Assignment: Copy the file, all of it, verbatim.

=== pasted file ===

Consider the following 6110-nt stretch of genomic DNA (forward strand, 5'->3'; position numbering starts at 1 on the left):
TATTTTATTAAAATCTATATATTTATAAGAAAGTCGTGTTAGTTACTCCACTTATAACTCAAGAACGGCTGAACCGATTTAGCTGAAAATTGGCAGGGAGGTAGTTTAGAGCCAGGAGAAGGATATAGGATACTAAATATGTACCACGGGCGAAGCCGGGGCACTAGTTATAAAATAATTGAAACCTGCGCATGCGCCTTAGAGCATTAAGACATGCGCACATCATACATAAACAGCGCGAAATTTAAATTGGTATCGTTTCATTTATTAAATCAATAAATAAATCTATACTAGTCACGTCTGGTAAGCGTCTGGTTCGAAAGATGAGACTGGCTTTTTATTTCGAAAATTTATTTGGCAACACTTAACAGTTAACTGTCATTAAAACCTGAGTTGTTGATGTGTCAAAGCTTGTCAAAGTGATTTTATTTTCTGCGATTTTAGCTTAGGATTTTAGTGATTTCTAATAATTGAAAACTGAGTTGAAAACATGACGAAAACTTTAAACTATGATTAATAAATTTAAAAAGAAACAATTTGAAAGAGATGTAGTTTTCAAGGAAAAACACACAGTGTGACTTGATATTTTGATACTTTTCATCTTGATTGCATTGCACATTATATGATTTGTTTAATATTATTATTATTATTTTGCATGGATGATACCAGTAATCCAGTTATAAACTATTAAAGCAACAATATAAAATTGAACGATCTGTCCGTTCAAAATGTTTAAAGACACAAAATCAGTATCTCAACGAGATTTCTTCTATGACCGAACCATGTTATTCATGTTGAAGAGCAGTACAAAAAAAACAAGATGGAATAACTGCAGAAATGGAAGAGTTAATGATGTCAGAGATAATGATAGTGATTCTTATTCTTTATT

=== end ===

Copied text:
Consider the following 6110-nt stretch of genomic DNA (forward strand, 5'->3'; position numbering starts at 1 on the left):
TATTTTATTAAAATCTATATATTTATAAGAAAGTCGTGTTAGTTACTCCACTTATAACTCAAGAACGGCTGAACCGATTTAGCTGAAAATTGGCAGGGAGGTAGTTTAGAGCCAGGAGAAGGATATAGGATACTAAATATGTACCACGGGCGAAGCCGGGGCACTAGTTATAAAATAATTGAAACCTGCGCATGCGCCTTAGAGCATTAAGACATGCGCACATCATACATAAACAGCGCGAAATTTAAATTGGTATCGTTTCATTTATTAAATCAATAAATAAATCTATACTAGTCACGTCTGGTAAGCGTCTGGTTCGAAAGATGAGACTGGCTTTTTATTTCGAAAATTTATTTGGCAACACTTAACAGTTAACTGTCATTAAAACCTGAGTTGTTGATGTGTCAAAGCTTGTCAAAGTGATTTTATTTTCTGCGATTTTAGCTTAGGATTTTAGTGATTTCTAATAATTGAAAACTGAGTTGAAAACATGACGAAAACTTTAAACTATGATTAATAAATTTAAAAAGAAACAATTTGAAAGAGATGTAGTTTTCAAGGAAAAACACACAGTGTGACTTGATATTTTGATACTTTTCATCTTGATTGCATTGCACATTATATGATTTGTTTAATATTATTATTATTATTTTGCATGGATGATACCAGTAATCCAGTTATAAACTATTAAAGCAACAATATAAAATTGAACGATCTGTCCGTTCAAAATGTTTAAAGACACAAAATCAGTATCTCAACGAGATTTCTTCTATGACCGAACCATGTTATTCATGTTGAAGAGCAGTACAAAAAAAACAAGATGGAATAACTGCAGAAATGGAAGAGTTAATGATGTCAGAGATAATGATAGTGATTCTTATTCTTTATT